Topology of deep neural networksDownload PDF

25 Sep 2019 (modified: 26 Dec 2019)ICLR 2020 Conference Withdrawn SubmissionReaders: Everyone
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  • Keywords: theoretical issues in deep learning, topology, Betti numbers
  • TL;DR: We show that neural networks operate by changing topologly of a data set and explore how architectural choices effect this change.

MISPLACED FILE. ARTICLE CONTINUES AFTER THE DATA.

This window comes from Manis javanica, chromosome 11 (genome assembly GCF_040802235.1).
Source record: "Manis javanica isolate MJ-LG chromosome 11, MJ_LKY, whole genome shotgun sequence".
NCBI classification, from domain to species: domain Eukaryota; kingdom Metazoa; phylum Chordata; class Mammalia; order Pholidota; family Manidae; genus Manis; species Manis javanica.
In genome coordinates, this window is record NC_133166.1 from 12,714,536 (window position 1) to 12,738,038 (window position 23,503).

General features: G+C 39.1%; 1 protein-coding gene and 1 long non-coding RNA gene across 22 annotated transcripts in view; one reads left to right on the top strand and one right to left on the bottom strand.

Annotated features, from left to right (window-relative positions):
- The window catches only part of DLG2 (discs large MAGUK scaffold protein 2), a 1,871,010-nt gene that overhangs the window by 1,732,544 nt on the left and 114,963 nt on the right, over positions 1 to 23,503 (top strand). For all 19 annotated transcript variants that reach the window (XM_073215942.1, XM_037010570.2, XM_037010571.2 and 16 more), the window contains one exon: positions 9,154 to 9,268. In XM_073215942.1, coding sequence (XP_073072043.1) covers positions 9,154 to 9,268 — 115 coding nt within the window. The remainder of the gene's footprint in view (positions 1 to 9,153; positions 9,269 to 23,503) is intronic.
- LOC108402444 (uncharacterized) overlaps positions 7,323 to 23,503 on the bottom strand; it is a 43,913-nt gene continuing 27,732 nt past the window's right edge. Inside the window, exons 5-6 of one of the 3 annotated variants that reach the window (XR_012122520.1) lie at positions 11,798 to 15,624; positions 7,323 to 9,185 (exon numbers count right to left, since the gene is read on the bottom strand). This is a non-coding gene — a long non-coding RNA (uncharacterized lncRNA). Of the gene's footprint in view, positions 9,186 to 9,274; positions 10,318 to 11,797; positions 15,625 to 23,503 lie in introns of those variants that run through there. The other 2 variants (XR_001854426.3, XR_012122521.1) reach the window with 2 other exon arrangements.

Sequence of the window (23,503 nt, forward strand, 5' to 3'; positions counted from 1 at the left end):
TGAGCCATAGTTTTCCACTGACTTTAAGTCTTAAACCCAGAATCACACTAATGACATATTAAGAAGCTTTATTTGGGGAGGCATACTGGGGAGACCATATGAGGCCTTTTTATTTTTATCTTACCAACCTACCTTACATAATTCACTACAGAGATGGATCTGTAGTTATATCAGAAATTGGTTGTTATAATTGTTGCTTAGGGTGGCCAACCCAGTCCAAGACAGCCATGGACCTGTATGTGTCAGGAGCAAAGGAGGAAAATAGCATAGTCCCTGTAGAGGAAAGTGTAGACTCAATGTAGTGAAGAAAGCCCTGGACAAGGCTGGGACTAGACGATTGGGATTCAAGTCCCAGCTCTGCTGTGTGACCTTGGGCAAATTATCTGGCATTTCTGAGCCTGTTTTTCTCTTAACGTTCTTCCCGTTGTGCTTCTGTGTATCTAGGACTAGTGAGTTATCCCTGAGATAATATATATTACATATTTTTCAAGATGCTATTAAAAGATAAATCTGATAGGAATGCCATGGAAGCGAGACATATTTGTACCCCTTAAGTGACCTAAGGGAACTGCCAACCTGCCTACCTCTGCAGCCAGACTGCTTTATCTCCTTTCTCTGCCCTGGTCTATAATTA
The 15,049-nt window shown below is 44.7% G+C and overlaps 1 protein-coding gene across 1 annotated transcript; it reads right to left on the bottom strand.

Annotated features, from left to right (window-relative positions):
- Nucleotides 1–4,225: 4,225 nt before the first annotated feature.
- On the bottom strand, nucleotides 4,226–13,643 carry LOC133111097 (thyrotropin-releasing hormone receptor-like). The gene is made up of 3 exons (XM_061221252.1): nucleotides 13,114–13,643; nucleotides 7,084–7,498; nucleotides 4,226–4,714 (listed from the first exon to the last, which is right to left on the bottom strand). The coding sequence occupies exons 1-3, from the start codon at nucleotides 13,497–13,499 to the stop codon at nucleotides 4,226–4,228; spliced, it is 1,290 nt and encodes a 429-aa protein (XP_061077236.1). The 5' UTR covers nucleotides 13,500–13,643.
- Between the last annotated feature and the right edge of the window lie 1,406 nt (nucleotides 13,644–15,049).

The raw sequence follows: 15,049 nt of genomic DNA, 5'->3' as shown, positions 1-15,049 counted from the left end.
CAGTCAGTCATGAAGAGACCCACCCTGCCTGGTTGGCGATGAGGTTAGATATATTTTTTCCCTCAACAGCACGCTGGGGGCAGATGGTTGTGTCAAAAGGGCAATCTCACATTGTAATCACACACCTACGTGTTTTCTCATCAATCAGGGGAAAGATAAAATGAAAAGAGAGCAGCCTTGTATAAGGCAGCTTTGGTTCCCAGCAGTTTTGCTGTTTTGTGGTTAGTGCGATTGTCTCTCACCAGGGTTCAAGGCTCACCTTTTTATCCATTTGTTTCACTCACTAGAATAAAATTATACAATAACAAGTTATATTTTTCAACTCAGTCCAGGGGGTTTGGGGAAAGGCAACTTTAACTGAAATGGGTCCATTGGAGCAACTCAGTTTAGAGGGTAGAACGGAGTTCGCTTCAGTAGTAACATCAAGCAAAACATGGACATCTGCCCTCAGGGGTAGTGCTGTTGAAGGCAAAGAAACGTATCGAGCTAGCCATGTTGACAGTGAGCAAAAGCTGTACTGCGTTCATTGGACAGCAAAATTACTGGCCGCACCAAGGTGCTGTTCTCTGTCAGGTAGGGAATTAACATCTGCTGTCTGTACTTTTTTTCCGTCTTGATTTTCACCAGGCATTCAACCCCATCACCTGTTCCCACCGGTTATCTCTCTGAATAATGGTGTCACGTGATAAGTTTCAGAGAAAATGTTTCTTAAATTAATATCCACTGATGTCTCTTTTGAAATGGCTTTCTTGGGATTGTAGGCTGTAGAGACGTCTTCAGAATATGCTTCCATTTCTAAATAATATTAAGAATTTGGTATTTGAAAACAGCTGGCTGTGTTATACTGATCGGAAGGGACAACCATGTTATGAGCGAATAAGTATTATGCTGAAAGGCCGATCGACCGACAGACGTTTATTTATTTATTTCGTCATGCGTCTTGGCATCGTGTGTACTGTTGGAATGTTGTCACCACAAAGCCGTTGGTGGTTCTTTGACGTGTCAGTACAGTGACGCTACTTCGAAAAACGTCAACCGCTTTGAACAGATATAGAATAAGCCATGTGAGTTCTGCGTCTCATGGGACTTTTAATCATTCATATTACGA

• Abstract: We study how the topology of a data set comprising two components representing two classes of objects in a binary classification problem changes as it passes through the layers of a well-trained neural network, i.e., one with perfect accuracy on training set and a generalization error of less than 1%. The goal is to shed light on two well-known mysteries in deep neural networks: (i) a nonsmooth activation function like ReLU outperforms a smooth one like hyperbolic tangent; (ii) successful neural network architectures rely on having many layers, despite the fact that a shallow network is able to approximate any function arbitrary well. We performed extensive experiments on persistent homology of a range of point cloud data sets. The results consistently demonstrate the following: (1) Neural networks operate by changing topology, transforming a topologically complicated data set into a topologically simple one as it passes through the layers. No matter how complicated the topology of the data set we begin with, when passed through a well-trained neural network, the Betti numbers of both components invariably reduce to their lowest possible values: zeroth Betti number is one and all higher Betti numbers are zero. Furthermore, (2) the reduction in Betti numbers is significantly faster for ReLU activation compared to hyperbolic tangent activation --- consistent with the fact that the former define nonhomeomorphic maps (that change topology) whereas the latter define homeomorphic maps (that preserve topology). Lastly, (3) shallow and deep networks process the same data set differently --- a shallow network operates mainly through changing geometry and changes topology only in its final layers, a deep network spreads topological changes more evenly across all its layers.
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